Project Atlas: Denver Apartment Long Term Trends – 1930 to 2015
by Mark Daniel, Vice President of Partner Relations at RealMassive, A.B. Economics Stanford University
In the 30s, 40s, and 50s multifamily construction activity in Denver was fairly widespread. Of course this is a 30-year period, but you can see several pockets of concentration as opposed to one dominant area (the latter of which is common in many metro areas in this time frame).
The 60’s follow a similar pattern with a little less dispersion and more concentration downtown and south, but the 70s, 80s, and 90s show fairly dispersed activity with no one highly favored area of concentration.
This changes in the early 2000s and a building boom begins to take a foothold in the LoDo area, with other areas of concentration south of downtown. This 2000 to 2009 period represents 91 apartment buildings over $3 million in current appraised value (includes mixed-use). In the 1990s, that number was only 24.
This trend has become even more pronounced in the years since 2010.
You can view a video of the entire progression by decade (including 2010 – 2015) here. There is also a video at this link showing this same information by year 2000 – 2015.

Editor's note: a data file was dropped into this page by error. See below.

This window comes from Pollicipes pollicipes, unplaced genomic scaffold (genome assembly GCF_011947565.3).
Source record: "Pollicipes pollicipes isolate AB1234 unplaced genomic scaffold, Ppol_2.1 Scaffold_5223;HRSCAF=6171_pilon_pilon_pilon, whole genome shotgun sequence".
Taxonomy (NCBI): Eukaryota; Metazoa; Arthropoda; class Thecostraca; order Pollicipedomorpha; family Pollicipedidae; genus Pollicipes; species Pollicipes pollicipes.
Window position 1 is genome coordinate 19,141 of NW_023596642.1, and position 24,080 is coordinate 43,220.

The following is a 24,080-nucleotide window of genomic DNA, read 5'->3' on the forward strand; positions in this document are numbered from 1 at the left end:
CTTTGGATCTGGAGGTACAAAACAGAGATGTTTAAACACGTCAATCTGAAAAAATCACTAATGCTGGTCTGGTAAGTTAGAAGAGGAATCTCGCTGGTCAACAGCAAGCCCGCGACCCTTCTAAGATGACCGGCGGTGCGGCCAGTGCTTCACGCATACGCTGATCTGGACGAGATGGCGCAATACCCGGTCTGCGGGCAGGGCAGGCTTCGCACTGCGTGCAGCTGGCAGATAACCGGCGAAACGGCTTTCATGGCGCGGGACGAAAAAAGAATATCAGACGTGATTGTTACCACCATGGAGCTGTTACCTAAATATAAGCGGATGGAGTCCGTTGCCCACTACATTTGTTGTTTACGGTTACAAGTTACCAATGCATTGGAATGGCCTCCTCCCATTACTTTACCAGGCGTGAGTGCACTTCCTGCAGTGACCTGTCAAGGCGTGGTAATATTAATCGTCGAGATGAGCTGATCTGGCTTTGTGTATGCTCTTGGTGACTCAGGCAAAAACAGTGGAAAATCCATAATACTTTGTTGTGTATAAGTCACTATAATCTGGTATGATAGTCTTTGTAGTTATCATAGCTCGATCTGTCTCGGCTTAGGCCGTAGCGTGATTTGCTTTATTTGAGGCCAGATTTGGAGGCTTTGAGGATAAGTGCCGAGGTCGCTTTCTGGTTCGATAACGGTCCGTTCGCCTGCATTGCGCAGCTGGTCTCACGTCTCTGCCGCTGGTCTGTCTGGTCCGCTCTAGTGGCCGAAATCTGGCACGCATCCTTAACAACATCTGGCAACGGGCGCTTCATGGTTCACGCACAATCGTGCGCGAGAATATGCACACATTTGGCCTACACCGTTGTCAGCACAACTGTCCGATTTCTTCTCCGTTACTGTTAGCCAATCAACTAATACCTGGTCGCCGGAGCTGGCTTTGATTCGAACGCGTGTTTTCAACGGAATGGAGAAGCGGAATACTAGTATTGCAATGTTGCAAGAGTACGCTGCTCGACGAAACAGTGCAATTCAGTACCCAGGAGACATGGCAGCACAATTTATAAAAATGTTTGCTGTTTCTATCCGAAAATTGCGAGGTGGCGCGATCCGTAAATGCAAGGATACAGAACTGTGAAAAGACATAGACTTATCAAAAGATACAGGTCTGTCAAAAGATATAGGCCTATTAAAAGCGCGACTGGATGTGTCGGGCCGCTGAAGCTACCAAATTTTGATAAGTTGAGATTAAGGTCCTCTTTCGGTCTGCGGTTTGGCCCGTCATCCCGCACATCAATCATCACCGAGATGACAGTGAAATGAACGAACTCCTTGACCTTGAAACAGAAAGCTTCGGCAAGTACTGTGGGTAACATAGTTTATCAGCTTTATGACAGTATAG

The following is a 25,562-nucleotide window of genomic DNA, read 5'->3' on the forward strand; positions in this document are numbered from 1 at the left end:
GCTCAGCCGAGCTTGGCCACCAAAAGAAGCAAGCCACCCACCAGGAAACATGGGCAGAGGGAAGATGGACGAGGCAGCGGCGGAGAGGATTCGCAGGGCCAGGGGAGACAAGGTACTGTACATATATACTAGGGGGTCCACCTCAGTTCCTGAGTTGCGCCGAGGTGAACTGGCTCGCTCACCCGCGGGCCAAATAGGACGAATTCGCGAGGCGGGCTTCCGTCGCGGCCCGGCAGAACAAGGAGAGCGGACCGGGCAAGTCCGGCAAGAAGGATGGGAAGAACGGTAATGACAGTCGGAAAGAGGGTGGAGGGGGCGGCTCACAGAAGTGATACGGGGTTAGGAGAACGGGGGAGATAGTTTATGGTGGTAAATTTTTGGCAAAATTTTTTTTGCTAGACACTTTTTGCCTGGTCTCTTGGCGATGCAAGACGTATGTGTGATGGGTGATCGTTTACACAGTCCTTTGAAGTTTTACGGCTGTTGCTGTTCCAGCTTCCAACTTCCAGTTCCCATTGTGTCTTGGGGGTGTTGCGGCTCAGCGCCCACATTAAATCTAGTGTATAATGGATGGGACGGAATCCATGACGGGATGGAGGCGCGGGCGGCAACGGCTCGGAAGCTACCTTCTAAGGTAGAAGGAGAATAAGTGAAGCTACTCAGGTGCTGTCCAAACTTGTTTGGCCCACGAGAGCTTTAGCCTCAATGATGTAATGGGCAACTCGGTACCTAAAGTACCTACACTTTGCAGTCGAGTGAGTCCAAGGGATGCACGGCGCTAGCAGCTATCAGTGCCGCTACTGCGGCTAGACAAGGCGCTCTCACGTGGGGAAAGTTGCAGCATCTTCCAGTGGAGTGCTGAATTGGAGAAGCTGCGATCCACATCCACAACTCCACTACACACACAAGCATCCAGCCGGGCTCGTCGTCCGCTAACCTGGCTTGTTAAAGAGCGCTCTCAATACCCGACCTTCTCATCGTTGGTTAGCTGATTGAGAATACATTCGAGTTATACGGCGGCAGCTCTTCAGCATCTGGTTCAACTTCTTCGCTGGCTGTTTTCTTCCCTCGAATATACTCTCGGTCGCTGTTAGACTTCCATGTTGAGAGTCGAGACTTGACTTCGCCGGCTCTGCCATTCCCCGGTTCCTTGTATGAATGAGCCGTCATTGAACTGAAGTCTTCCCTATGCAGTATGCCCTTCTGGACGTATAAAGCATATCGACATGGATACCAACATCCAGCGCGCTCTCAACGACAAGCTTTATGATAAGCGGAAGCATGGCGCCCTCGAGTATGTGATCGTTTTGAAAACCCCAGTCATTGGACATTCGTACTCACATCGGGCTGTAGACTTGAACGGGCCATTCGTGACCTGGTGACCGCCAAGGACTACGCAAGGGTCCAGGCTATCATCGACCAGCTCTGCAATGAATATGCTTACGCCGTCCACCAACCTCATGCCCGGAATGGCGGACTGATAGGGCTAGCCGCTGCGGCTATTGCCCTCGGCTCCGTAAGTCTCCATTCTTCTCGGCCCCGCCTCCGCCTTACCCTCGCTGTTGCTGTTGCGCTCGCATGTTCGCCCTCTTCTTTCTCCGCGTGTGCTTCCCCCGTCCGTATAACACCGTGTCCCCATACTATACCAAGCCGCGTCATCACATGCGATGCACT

Another interesting visualization concerns viewing individual buildings to look for clusters of high- or low- appraisal valuations. The rotating image below shows blue squares for apartments valued between $5 million and $10 million, green is $10 million to $20 million, yellow is $20 million to $40 million and red is properties valued at more than $40 million. You can clearly see how the first two tiers cluster around central Denver while the higher tiers cluster more in the LoDo/Ballpark area.
Tiers A & B Central
Tiers C & D Central
Tiers C & D LoDo / Ballpark
Tiers A & B LoDo / Ballpark
We can take a look at the satellite and street view images of these neighborhoods and buildings and see that there are a considerable number of units already in place and being delivered in this area.
Contact Project Atlas if you would like free access to interact with this visualization.
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This data was compiled using tax records as made available by Denver Assessor’s Office. Maps provided courtesy of Project Atlas. Project Atlas comes pre-loaded with historical construction activity and current appraised values for commercial property types in your markets. Click Here for more information on how you can use Project Atlas, or send an email to [email protected].